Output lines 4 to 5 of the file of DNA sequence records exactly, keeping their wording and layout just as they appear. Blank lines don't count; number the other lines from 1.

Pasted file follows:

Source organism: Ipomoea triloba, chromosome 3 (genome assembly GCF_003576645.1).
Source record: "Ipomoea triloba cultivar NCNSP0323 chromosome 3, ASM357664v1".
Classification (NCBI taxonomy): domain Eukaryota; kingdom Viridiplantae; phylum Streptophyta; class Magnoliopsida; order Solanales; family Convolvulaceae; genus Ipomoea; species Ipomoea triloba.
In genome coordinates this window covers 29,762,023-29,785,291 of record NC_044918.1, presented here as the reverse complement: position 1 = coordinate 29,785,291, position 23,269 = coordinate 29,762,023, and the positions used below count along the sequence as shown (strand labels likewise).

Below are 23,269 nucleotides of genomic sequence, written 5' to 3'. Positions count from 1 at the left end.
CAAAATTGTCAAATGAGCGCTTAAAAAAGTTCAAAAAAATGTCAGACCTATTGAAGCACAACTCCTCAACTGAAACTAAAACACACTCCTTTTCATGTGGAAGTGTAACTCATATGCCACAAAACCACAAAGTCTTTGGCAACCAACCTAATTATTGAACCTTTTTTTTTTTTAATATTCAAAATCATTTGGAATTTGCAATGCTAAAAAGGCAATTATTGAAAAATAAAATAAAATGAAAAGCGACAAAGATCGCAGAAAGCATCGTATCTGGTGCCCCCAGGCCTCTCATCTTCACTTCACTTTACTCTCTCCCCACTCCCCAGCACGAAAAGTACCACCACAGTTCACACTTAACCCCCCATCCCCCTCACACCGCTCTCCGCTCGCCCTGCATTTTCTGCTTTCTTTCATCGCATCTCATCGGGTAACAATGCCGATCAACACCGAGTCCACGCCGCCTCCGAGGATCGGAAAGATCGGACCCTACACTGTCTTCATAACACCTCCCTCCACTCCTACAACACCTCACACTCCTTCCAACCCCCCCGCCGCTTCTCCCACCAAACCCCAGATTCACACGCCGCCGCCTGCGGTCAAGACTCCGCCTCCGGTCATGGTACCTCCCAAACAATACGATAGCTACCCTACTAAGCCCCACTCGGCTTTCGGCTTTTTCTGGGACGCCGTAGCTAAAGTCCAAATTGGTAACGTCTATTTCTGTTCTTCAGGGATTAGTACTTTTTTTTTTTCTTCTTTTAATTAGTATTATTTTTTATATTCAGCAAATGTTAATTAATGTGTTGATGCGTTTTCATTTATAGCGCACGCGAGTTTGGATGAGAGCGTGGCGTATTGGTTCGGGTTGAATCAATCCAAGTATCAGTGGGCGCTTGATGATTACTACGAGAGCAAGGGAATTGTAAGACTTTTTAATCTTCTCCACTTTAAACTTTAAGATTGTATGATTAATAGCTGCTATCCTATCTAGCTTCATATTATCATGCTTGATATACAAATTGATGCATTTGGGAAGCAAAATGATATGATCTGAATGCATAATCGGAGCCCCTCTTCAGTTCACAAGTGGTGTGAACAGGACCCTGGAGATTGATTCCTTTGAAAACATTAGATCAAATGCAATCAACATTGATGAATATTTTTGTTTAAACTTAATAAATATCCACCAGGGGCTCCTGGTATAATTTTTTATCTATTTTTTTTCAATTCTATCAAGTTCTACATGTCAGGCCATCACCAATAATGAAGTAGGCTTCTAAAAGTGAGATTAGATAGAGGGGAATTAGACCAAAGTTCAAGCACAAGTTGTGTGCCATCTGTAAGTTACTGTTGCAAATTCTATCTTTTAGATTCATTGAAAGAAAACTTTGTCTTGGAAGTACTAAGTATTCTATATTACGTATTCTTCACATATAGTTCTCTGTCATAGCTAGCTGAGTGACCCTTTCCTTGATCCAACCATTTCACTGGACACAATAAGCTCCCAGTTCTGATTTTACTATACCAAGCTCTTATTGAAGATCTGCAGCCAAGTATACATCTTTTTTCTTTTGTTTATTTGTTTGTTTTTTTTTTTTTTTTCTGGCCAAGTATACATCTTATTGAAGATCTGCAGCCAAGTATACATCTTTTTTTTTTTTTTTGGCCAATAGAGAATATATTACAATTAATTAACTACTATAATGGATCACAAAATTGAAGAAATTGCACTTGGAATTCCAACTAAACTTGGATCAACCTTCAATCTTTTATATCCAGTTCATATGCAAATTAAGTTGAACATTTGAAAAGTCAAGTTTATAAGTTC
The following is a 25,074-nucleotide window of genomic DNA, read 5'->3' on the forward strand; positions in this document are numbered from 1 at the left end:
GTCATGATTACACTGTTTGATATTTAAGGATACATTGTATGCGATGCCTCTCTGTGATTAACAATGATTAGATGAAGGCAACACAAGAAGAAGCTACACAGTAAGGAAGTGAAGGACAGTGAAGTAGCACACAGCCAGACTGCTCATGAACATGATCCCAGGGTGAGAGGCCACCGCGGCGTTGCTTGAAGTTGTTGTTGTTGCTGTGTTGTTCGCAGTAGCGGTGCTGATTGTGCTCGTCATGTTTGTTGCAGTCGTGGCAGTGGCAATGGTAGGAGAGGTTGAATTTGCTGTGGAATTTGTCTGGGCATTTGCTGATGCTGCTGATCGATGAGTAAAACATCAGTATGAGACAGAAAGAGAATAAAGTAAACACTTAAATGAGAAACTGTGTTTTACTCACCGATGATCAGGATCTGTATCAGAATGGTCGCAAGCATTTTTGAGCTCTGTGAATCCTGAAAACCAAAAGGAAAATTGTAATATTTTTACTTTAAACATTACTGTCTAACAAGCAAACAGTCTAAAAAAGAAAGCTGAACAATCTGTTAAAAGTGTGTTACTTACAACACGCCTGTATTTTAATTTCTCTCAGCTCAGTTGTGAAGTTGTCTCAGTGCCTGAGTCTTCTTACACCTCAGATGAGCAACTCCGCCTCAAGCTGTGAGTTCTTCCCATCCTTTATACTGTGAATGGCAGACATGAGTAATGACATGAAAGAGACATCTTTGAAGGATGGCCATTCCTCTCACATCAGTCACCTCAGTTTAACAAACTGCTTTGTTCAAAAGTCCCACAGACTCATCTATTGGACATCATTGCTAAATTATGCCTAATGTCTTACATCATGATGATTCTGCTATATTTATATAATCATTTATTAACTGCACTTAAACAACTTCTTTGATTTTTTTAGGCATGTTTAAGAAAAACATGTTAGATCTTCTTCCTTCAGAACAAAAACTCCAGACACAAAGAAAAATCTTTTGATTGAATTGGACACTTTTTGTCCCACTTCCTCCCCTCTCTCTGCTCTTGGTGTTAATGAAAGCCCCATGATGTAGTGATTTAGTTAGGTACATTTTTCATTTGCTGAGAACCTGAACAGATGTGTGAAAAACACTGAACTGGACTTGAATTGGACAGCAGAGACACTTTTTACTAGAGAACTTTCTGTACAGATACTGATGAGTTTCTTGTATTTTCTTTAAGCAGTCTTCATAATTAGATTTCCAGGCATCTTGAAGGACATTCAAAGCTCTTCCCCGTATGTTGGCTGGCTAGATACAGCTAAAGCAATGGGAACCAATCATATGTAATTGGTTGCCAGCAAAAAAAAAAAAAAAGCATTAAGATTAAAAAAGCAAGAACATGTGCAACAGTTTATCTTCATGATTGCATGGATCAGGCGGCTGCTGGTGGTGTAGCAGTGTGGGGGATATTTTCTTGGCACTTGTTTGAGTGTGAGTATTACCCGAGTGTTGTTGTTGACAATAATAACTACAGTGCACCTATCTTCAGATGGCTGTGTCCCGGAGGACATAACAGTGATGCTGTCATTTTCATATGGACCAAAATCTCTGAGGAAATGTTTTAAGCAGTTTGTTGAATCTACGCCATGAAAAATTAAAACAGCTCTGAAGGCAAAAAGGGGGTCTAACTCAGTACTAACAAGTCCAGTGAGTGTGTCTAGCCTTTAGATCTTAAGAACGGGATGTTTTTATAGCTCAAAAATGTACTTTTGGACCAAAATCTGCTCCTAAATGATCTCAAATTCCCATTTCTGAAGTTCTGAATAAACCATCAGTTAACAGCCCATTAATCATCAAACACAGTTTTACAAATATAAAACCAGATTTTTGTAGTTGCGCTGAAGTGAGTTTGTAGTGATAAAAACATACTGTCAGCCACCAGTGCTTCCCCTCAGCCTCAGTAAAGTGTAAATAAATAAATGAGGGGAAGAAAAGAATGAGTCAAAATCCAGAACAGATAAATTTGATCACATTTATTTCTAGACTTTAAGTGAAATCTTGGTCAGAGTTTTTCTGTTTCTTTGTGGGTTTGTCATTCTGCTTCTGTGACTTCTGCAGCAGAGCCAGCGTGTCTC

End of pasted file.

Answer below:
In genome coordinates this window covers 29,762,023-29,785,291 of record NC_044918.1, presented here as the reverse complement: position 1 = coordinate 29,785,291, position 23,269 = coordinate 29,762,023, and the positions used below count along the sequence as shown (strand labels likewise).

Below are 23,269 nucleotides of genomic sequence, written 5' to 3'. Positions count from 1 at the left end.